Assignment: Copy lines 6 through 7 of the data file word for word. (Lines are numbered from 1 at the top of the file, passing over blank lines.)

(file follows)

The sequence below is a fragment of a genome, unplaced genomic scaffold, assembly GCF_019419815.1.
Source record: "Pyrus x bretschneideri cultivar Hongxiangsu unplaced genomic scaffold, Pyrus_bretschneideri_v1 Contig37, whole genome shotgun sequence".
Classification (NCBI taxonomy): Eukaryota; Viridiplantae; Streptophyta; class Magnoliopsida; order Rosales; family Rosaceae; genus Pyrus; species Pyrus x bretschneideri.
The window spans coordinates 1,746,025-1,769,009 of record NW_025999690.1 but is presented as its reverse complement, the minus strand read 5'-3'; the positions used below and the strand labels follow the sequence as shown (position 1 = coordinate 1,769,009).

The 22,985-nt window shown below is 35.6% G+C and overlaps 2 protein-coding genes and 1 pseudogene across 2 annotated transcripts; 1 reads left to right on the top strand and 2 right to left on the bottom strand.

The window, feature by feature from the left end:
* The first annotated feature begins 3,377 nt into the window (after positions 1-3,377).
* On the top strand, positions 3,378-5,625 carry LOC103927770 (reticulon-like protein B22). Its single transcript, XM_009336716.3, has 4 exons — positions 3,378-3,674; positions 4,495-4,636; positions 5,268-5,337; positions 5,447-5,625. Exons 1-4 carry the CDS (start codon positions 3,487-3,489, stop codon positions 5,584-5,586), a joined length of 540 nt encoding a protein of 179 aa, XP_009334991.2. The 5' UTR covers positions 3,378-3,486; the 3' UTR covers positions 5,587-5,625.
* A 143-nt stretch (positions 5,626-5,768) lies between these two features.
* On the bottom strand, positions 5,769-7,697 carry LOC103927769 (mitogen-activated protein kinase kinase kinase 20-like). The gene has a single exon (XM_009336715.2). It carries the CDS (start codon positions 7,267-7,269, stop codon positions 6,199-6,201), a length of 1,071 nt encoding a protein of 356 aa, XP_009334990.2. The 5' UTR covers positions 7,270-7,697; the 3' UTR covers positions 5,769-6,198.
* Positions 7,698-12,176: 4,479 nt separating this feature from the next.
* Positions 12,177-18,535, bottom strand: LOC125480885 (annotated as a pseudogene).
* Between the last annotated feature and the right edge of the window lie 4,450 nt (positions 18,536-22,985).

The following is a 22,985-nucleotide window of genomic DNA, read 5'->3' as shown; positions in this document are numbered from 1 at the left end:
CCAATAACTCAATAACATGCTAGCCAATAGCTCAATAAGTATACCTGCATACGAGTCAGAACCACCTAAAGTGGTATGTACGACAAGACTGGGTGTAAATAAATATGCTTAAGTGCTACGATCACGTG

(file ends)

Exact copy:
The window, feature by feature from the left end:
* The first annotated feature begins 3,377 nt into the window (after positions 1-3,377).